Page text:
Wednesday, February 21, 2024
Apple Vision ProNews

Apple Vision Pro doesn’t have Wi-Fi 6E, Ultra Wideband support

Apple Vision Pro doesn’t have Wi-Fi 6E or Ultra Wideband support.

Apple received FCC approval for the Vision Pro today in the U.S., and MacRumors notes that the filing confirms that the spatial computer doesn’t have Wi-Fi 6E support.

This is a feature that the latest iPad Pro models, iPhone 15 Pro models, and all Mac models released in 2023 have.

What is Wi-Fi 6E, and do you need it?

Here’s how Wired describes the technology: Wi-Fi 6E is the name for devices that operate in the 6-gigahertz (GHz) band, a new swath of unlicensed spectrum. Until now, our Wi-Fi operated on two bands: 2.4 GHz and 5 GHz. The Wi-Fi 6 standard has various features to improve the efficiency and data throughput of your wireless network and reduce latency for those two bands. Wi-Fi 6E brings those improvements to the 6-GHz band.

Wi-Fi 6 offers better bandwidth (which means faster speeds) and has lower latency, which is better for gaming, video, and other low latency applications. 

The problem is that Wi-Fi 6E routers and accessories are expensive. Wired recommends these if you have the moolah: The Netgear Nighthawk RAXE300 (7/10, WIRED Recommends) at $400, and mesh systems like the TP-Link Deco XE75 (two-pack is $300), Motorola Q14 (two-pack is $430), and Google’s Nest Wifi Pro (7/10, WIRED Recommends) (two-pack is $300).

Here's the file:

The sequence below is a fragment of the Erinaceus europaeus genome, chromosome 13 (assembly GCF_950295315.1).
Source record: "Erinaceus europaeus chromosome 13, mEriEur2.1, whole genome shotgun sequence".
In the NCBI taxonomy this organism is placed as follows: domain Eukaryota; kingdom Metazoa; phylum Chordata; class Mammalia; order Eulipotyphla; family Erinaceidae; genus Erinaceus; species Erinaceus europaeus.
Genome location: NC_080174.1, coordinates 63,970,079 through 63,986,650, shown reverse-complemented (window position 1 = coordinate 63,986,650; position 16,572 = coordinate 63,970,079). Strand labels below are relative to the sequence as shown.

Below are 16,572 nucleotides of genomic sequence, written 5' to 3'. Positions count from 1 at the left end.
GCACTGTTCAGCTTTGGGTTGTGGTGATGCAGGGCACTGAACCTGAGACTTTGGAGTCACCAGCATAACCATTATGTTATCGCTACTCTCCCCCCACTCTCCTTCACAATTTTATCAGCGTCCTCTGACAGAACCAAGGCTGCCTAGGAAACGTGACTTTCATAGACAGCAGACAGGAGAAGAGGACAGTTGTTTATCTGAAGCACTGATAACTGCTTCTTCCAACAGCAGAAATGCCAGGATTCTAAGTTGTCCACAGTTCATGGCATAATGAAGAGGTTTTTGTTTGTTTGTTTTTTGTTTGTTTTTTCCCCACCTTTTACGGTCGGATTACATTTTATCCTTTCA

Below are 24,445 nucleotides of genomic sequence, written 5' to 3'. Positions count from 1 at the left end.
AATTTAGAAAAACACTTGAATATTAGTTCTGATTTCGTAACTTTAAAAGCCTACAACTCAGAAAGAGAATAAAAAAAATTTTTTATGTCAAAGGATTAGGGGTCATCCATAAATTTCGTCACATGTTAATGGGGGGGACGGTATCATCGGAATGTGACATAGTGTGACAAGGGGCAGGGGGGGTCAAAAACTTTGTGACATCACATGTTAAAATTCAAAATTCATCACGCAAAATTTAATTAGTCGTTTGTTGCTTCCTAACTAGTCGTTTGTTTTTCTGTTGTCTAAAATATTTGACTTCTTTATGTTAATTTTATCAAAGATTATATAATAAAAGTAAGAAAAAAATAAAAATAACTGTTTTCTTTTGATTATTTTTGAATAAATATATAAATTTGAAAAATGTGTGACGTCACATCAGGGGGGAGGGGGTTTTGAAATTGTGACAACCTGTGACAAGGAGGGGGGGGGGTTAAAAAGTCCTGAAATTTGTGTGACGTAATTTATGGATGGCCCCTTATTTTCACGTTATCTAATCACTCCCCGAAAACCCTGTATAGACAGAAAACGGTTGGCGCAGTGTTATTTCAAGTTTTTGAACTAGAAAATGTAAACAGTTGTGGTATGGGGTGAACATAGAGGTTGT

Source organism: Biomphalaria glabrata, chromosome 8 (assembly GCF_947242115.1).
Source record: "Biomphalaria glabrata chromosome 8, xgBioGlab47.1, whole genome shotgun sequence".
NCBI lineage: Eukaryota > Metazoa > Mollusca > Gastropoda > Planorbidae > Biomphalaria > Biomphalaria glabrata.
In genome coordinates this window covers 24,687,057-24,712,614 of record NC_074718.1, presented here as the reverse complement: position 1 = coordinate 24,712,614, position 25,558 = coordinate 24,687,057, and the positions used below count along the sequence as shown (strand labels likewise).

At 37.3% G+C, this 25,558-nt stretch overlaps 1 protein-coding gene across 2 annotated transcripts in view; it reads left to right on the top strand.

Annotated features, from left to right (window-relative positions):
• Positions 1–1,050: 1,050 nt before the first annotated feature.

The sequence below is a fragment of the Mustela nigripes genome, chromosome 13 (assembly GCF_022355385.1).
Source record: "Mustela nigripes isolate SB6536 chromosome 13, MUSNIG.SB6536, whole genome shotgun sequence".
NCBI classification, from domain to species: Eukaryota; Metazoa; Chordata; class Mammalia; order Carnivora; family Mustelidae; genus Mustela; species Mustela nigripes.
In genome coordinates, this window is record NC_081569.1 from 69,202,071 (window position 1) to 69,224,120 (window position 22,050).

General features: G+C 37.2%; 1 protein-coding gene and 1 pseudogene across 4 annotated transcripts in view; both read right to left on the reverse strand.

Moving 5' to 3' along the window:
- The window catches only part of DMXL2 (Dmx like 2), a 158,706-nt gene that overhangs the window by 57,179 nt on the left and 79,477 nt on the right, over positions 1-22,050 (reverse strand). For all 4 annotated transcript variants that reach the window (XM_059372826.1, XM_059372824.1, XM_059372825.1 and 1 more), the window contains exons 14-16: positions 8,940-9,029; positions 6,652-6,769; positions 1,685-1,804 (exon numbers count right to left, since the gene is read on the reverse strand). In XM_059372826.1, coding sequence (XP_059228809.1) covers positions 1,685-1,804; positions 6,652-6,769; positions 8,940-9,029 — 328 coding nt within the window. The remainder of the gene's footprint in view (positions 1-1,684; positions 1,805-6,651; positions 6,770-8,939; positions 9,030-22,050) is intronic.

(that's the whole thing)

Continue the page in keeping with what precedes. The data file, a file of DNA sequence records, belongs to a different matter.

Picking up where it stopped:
The FCC filing also suggests that Apple Vision Pro won’t include Ultra Wideband (UWB) capabilities. 9to5Mac says this is based on the iPhone 15 Pro having a specific UWB report that Apple Vision Pro lacks. Apple’s UWB chip is all about spatial awareness, but in a difference sense than spatial computing.

Apple uses UWB inside AirTags, iPhones, and Apple Watches. Like Bluetooth and Wi-Fi, UWB is a short-range, wireless communication protocol that operates through radio waves. It can be used to capture highly accurate spatial and directional data.

Dennis Sellers
the authorDennis Sellers
Dennis Sellers is the editor/publisher of Apple World Today. He’s been an “Apple journalist” since 1995 (starting with the first big Apple news site, MacCentral). He loves to read, run, play sports, and watch movies.